As a singer / songwriter yourself, what are the challenges and rewards of writing songs for others, especially characters in a play, to sing, and how do you think that having written for the stage will impact your songwriting for your own recordings and performance?
The challenges for me were mostly in the length of the project and the amount of revisions. Music is on such a shorter cycle and there’s a kind of elasticity and looseness and nightly reinvention. Theater is a different animal. I’ve never revised anything as much as I revised and continued to chip away at this project. It was a personal thing. The reward is that I think we were able to make something that is extremely rich and has a ton of depth that comes from spending that much time on something. It was a great lesson. Everything I make after this musical will certainly be impacted by that. I have learned to sit with something longer. I have learned to give more time and space to something. I can still write a quick song, if I have to. But I’ve really seen the benefits of this kind of marination and slow edits. I also loved writing for other characters which wasn’t too far a stretch from the things I’ve been making for years. Even though I may use an I or me pronoun, I’ve been writing about other things and perspectives within my work. I enjoyed the distance of getting to physically sit between ten and 100 feet from my music. To have it come out of someone else’s body and feel the reflection of that, rather than having to produce it myself, was inspiring and enlivening. If my goal is to help connect people, I have an opportunity to connect more people if I don’t have to be personally involved. That’s the thing about which I feel most excited about this phase of the show. I don’t have to be there for it and people can carry this show and this message like little seed pods that get to disperse. There’s a lot of openness and flexibility for the people performing this music and plenty of room for a performer to make each of these songs their own. That’s always a style I’ve been interested in. Not only do I not have to be there, but there’s room for any of these individual performers doing this show to bring their self to it.
I’m so glad you mentioned that because I was wondering what was it like to have Daphne Rubin-Vega, who made her Broadway debut as Mimi in Rent, singing your songs?
[Laughs] Oh, goodness. That is has been one of the hugest gifts for me. I could talk about her for 100 years and not be finished with the depth of her artistry and her intelligence and the things that she brings and does as a musician that I’ve never heard anyone else do. She is a legend. But maybe to a smaller group of people than she should be. She’s a transformational performer and it’s been a joy to collaborate with her in the way that we have. A production of this show is going to running in Boston. It’s the first time that someone other than Daphne has played Beatriz. She has been with us from our very first workshop and through every workshop, production and rehearsal. Beatriz is a creation of Daphne and me and Quiara. She’s right in there with that. Maybe it’s basic of me to say this, but I wish more people knew about her. She deserves that.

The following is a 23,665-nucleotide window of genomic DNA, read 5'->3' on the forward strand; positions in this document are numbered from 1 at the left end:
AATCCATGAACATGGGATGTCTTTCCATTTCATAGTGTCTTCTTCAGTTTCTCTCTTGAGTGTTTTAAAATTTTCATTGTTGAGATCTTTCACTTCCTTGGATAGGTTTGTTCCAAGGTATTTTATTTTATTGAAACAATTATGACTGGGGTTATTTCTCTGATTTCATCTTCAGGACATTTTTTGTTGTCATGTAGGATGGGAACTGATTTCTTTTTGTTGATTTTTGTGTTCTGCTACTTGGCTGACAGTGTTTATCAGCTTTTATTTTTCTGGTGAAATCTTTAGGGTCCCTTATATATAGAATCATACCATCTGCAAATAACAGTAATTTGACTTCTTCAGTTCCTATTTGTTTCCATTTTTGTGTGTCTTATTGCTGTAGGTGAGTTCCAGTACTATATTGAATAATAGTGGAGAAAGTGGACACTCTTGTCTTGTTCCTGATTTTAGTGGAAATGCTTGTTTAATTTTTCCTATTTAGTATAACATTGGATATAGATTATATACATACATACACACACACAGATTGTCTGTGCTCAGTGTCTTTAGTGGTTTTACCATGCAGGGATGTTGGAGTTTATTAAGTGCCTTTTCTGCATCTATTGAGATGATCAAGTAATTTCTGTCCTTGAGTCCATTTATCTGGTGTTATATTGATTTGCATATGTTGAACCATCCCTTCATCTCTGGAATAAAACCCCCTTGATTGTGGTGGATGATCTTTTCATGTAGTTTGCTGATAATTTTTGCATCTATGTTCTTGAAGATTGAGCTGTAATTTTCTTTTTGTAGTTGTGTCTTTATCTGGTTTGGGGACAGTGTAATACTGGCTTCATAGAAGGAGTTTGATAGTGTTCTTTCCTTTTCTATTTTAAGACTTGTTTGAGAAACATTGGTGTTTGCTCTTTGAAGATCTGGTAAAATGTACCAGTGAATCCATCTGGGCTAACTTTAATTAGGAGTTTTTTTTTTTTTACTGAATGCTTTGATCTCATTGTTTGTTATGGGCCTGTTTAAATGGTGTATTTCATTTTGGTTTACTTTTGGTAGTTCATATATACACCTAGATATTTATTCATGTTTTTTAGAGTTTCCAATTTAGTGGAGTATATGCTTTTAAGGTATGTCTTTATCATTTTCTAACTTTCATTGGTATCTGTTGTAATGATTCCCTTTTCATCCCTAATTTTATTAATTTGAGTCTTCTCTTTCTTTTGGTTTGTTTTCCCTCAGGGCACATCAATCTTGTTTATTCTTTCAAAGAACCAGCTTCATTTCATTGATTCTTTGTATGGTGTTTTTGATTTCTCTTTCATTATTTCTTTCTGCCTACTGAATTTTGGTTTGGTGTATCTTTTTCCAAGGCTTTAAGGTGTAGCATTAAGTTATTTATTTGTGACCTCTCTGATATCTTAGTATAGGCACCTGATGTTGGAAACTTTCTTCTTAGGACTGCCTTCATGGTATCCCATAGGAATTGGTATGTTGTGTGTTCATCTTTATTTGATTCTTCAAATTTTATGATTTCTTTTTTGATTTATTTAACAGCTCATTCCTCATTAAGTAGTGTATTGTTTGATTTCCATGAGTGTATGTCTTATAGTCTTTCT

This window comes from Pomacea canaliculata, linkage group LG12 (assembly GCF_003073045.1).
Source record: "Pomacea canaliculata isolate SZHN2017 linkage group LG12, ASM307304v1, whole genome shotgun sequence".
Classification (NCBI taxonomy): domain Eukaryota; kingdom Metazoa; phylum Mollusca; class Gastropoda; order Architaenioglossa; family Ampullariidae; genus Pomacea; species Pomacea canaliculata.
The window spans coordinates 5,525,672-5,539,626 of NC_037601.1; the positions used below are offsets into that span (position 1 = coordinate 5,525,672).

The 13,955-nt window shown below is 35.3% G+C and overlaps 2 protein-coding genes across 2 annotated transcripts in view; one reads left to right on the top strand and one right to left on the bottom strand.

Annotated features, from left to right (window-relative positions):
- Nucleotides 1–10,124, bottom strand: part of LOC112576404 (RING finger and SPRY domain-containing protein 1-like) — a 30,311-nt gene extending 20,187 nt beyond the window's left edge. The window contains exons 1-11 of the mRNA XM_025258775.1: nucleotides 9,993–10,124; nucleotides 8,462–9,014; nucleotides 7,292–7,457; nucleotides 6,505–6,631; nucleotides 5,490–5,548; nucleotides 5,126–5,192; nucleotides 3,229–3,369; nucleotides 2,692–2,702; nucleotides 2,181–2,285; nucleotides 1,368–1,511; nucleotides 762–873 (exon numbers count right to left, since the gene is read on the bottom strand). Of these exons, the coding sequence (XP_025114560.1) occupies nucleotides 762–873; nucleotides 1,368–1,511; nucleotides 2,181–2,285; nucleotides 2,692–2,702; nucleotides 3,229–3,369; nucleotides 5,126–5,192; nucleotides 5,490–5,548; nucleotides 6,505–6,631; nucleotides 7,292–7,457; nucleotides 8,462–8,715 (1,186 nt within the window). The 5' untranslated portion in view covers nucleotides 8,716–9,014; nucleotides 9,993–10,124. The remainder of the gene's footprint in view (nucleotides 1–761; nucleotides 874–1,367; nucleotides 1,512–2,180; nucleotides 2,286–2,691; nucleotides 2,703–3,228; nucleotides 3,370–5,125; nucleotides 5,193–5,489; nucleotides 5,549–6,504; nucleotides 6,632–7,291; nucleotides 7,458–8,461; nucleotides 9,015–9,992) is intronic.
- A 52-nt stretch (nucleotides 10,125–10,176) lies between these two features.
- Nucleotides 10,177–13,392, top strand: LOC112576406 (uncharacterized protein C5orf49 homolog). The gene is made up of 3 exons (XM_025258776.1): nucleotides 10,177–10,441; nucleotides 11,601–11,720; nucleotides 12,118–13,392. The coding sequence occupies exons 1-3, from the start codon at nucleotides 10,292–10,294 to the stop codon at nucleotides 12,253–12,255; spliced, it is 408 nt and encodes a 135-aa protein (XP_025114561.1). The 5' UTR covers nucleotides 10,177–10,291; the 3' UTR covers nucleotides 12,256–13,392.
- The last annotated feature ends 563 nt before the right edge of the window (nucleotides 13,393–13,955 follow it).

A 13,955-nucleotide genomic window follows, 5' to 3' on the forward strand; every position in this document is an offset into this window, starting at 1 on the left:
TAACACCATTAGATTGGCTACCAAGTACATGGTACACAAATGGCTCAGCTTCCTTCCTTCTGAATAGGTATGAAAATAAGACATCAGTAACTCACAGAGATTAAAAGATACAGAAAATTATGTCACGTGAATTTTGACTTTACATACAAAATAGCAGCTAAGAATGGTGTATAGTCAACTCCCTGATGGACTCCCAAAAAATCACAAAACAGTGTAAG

The gays know about her, that’s for sure.
I know! We always know where the good stuff is.
Do you foresee writing more for the stage?
Yes, in February (2019), I actually have a workshop reading of a new musical for which I wrote book, lyrics and music scheduled. I’m already on my way with a new musical project.
Is there a new Erin McKeown album in the works? Yes, there is. Given what I learned from Miss You Like Hell, I’m going to let it take the time it’s going to take. I started working on it and I know what it’s about. I’m super-excited about it and it’s personal. In some ways I have worried in the past that people wouldn’t be as interested if I just kept writing about myself; that somehow I needed to be doing stuff in service of other people’s stories. I have been able to do that with this musical, and it’s been great. But my roots are excavating my own biography and my own self to make music, so I’m working on a project that returns to those roots.
Gregg Shapiro is the author of Fifty Degrees (Seven Kitchens, 2016), selected by Ching-In Chen as co-winner of the Robin Becker Chapbook Prize. Other books by Shapiro include the short story collections How to Whistle (Lethe Press, 2016) and Lincoln Avenue (Squares and Rebels Press, 2014), the chapbook GREGG SHAPIRO: 77 (Souvenir Spoon Press, 2012), and the poetry collection Protection (Gival Press, 2008).
He has work forthcoming in the anthology Reading Queer: Poetry in a Time of Chaos (Anhinga Press, 2018). An entertainment journalist, whose interviews and reviews run in a variety of regional LGBT and mainstream publications and websites, Shapiro lives in Fort Lauderdale, Florida with his husband Rick and their dog Coco.